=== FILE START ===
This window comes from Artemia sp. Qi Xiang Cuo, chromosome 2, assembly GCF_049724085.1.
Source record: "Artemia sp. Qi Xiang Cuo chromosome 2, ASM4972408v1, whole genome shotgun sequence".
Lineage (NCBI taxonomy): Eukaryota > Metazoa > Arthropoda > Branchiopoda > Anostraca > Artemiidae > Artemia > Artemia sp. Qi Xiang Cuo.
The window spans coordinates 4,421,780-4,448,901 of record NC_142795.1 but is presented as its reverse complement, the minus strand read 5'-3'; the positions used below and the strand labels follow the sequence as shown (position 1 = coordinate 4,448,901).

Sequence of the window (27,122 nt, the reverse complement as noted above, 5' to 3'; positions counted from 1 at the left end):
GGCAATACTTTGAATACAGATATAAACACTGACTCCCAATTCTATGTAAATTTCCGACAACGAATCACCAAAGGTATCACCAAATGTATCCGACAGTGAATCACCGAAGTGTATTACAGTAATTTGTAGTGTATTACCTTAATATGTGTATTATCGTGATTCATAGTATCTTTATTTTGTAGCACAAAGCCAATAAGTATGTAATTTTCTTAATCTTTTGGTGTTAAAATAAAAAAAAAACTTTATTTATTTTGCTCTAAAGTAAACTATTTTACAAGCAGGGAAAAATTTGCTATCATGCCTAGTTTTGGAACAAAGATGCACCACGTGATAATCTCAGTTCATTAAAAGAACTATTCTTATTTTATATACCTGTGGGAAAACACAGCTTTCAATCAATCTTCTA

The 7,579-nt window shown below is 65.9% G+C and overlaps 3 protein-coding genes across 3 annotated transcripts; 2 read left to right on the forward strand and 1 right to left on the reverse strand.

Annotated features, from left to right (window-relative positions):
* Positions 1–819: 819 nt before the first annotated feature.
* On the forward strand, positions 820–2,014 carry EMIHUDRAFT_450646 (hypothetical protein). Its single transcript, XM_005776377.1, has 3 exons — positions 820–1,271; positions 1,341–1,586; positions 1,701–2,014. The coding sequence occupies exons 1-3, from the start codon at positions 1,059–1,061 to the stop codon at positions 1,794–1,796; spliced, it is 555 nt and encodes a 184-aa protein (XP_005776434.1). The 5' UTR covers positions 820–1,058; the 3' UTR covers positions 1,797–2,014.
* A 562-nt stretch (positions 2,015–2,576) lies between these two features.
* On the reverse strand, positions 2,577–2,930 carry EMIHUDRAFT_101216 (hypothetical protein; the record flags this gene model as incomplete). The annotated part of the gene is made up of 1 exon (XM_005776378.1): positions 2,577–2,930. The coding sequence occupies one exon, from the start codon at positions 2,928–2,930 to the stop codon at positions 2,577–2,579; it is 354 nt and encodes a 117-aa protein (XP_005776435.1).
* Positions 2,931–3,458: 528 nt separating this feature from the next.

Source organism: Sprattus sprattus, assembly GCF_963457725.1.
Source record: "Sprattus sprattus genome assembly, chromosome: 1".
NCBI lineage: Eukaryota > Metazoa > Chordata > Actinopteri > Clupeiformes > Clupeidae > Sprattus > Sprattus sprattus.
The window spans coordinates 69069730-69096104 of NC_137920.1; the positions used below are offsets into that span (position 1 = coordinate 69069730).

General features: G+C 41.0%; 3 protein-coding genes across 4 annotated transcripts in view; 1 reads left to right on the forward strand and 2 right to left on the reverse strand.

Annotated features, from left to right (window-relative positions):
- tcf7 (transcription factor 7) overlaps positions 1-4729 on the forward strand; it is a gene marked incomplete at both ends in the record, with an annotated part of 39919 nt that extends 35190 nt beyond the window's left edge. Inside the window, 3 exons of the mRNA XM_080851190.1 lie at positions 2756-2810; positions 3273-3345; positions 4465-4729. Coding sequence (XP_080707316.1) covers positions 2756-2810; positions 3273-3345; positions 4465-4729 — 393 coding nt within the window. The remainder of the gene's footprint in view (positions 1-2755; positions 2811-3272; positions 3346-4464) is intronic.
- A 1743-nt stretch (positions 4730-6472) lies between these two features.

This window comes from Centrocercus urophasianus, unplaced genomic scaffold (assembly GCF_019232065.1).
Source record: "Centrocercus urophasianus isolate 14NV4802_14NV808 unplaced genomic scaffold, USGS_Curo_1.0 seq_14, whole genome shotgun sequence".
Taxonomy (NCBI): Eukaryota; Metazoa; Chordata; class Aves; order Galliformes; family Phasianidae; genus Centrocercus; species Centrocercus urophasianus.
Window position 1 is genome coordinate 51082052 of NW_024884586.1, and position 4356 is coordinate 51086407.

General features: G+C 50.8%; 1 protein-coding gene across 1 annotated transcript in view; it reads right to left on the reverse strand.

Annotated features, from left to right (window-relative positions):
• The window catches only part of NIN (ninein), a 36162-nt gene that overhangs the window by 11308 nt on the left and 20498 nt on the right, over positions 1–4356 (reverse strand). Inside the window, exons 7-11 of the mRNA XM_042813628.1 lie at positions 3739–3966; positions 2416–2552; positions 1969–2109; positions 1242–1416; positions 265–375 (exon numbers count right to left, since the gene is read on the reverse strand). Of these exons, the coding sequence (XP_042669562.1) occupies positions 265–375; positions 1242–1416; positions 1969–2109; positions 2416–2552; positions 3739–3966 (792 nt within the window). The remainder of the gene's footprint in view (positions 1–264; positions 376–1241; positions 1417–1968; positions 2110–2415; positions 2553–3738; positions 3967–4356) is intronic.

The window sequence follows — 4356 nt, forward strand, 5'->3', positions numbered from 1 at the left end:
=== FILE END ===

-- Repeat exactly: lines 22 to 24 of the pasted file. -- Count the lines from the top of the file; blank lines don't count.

This window comes from Centrocercus urophasianus, unplaced genomic scaffold (assembly GCF_019232065.1).
Source record: "Centrocercus urophasianus isolate 14NV4802_14NV808 unplaced genomic scaffold, USGS_Curo_1.0 seq_14, whole genome shotgun sequence".
Taxonomy (NCBI): Eukaryota; Metazoa; Chordata; class Aves; order Galliformes; family Phasianidae; genus Centrocercus; species Centrocercus urophasianus.